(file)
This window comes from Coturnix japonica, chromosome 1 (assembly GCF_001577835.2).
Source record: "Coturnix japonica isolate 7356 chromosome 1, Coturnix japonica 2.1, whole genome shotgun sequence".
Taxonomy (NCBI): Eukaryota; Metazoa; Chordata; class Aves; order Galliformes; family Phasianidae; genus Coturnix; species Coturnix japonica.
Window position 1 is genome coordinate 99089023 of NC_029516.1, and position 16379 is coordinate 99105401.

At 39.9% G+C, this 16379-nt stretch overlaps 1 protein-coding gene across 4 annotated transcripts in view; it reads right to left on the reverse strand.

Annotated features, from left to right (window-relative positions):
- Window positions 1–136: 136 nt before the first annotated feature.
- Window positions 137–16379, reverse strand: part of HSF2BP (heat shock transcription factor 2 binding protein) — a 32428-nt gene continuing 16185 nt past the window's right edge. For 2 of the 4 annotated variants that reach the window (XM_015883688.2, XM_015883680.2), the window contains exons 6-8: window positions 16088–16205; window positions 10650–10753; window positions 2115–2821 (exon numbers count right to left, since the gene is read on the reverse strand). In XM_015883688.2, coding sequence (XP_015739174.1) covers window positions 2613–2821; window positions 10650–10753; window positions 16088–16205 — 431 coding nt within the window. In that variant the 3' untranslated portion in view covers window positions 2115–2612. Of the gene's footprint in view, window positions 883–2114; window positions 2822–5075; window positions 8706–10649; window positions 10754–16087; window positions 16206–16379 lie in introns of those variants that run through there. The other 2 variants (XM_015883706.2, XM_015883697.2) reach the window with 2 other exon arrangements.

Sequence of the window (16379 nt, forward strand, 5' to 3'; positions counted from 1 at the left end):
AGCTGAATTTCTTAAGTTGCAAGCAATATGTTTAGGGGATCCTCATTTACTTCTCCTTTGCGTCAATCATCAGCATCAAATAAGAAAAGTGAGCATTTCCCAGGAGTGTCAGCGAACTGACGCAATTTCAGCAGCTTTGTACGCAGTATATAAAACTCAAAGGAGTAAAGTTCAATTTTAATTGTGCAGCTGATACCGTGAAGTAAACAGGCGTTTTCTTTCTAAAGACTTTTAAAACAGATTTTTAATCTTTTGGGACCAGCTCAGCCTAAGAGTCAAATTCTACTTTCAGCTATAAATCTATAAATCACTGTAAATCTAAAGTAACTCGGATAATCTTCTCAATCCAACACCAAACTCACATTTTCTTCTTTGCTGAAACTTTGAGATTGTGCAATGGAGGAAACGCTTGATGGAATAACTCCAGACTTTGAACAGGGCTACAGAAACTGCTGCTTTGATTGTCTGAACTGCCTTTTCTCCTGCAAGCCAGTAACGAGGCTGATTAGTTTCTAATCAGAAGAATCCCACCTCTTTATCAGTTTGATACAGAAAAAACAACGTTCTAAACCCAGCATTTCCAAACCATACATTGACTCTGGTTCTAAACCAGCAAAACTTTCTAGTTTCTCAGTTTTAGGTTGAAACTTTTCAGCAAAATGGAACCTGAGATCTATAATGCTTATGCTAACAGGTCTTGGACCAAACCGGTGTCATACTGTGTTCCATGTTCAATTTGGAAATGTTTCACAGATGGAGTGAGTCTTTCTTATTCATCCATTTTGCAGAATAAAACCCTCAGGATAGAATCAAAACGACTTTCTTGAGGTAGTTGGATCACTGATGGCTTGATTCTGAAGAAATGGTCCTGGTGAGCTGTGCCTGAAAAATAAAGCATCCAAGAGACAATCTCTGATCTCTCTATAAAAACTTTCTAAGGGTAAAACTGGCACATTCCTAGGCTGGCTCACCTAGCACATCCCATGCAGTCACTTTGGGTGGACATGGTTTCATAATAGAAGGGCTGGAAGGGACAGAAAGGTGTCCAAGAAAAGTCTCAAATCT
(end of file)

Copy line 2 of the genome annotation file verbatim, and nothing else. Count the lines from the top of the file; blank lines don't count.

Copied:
Source record: "Coturnix japonica isolate 7356 chromosome 1, Coturnix japonica 2.1, whole genome shotgun sequence".